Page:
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Sunday, 25 December 2011

The complete celluloid 007 - An all time high

It used to be a tradition to get a Bond film on TV on Christmas night, but the Bond movies, now that they've gone all ultra modern and  thuggish, are hardly festive entertainment. However I wasn't much in the mood for the poor offerings on the idiot box and feeling bloated from too much food and booze, I felt like crashing on the sofa and watching a movie - I'd spent the evening watching the vintage sitcoms that BBC2 were offering up and this left me in the mood for some good harmless entertainment- I fancied a Bond movie but I didn't want anything too intense and my first thought was The Spy Who Loved me but I'd recently re-watched that one, and so I opted for Octopussy which is probably, along with A View to a Kill,   the Moore/Bond I've watched the least times over the years.

However I have, over the years , seen this movie maybe a dozen times and it's still watchable - it's good harmless fun, and refreshing that the violence level is as it should be for a Bond movie. Roger Moore may have been a little too old for the part when he made this entry in the series, but he still comes across head and shoulders above the current holder of the 007 status. There are so many classic moments - the pre-credits light aircraft disguised as an horse's arse is a cracking opening to a movie that knows it  offers absurdest entertainment and does it well. So well in fact that nobody does it better.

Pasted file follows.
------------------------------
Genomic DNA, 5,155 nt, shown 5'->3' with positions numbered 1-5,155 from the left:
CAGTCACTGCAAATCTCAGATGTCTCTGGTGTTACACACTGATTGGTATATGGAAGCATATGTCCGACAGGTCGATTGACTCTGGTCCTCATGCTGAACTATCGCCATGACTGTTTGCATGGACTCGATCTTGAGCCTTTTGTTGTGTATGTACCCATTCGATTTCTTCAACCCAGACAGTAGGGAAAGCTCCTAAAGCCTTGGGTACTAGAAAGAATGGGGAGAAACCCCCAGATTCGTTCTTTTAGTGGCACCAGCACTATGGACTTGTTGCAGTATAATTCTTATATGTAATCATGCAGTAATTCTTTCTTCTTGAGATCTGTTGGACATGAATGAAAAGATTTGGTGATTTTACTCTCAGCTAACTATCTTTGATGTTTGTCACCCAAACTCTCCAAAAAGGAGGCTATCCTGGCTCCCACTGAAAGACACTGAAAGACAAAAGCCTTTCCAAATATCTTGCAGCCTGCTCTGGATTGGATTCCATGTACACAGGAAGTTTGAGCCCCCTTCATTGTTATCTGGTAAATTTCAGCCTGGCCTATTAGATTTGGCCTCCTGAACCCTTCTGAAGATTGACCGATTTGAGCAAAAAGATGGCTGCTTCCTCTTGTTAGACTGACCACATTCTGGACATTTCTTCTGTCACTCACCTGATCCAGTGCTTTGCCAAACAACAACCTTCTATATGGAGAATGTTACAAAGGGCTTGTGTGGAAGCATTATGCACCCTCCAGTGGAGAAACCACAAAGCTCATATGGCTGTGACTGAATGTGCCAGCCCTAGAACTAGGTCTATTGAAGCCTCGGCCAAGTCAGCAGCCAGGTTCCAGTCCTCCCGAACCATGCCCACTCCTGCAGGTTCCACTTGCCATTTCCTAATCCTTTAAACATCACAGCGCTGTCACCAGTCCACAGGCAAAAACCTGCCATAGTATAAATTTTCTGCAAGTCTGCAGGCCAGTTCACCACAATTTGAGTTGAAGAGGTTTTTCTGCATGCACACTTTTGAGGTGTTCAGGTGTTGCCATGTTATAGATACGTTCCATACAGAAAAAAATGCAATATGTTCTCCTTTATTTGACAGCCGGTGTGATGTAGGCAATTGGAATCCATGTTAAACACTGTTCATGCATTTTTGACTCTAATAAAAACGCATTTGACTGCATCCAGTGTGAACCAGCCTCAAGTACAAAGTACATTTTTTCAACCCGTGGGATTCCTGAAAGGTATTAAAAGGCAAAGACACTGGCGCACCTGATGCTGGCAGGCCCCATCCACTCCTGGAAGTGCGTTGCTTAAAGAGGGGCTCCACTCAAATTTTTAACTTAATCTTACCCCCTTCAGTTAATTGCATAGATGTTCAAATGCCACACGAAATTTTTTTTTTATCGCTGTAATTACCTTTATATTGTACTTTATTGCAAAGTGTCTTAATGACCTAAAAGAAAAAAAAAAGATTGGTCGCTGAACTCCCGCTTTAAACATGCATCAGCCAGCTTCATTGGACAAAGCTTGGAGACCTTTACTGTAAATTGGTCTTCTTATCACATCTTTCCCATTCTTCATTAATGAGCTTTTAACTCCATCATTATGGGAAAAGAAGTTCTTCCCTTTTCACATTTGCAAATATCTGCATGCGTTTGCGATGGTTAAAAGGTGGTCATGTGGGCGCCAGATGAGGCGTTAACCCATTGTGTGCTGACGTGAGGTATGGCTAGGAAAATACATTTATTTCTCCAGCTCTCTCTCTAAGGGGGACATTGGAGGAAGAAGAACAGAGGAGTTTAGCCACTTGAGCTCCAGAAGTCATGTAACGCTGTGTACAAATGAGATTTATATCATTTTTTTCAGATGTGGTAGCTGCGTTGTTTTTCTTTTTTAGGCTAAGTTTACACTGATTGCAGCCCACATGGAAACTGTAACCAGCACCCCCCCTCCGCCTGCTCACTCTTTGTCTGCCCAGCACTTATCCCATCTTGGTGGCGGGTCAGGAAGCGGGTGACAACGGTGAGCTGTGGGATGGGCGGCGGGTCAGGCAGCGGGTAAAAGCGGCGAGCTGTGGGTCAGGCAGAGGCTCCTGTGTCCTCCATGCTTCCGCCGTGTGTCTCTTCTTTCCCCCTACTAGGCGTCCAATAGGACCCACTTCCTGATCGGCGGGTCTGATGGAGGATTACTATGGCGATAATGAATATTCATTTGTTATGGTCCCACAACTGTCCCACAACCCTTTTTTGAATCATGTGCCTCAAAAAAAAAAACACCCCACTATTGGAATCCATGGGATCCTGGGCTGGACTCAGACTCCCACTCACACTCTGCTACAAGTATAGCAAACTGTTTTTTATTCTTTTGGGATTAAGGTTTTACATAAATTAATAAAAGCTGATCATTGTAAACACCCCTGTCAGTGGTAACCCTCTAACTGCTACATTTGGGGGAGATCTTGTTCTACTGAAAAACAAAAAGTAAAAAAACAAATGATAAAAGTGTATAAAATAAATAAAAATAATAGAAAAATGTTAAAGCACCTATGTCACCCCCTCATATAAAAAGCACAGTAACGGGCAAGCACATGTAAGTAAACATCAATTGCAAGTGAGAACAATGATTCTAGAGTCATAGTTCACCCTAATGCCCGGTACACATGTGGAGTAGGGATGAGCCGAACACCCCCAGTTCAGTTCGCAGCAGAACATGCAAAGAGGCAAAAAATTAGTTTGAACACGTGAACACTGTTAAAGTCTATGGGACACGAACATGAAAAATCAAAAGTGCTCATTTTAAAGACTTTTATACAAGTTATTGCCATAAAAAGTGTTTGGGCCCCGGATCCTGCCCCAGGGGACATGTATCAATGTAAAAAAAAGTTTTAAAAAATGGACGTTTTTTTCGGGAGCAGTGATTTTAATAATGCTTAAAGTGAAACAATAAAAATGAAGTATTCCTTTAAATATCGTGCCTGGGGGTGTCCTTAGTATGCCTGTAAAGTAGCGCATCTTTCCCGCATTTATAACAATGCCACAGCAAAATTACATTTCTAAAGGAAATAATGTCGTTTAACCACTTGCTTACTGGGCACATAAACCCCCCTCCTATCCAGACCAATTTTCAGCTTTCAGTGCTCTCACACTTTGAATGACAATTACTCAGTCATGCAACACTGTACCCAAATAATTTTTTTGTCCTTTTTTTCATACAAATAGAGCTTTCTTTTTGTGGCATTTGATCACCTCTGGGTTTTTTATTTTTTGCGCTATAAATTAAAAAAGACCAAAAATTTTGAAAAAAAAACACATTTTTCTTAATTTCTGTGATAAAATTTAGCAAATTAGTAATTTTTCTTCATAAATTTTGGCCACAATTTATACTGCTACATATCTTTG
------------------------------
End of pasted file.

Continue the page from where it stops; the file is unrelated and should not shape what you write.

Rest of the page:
Roger Moore proved with this entry in the series that there was still life in the old dog and indeed his Bond movies were amongst the most successful ever made - time after time I have argued with people who have called Moore a terrible Bond  and I would maintain that Moore was closer than anyone else to Fleming's original creation. And for me Moore will always be the definitive James Bond.

I thought Timothy Dalton was excellent too, as was Pierce Brosnan and George Lazenby was OK if a little amateurish at times. Daniel Craig, I think, is a great and very talented actor but I just don't think he's right for James Bond and I feel that both his Bond movies were lacking the essential ingredients that make Bond stand out from all the other action movies out there. It would be interesting to find out how many of the people who think Craig's Bond is the Bond of the books have actually real Fleming's original novels.

Not many, I think.

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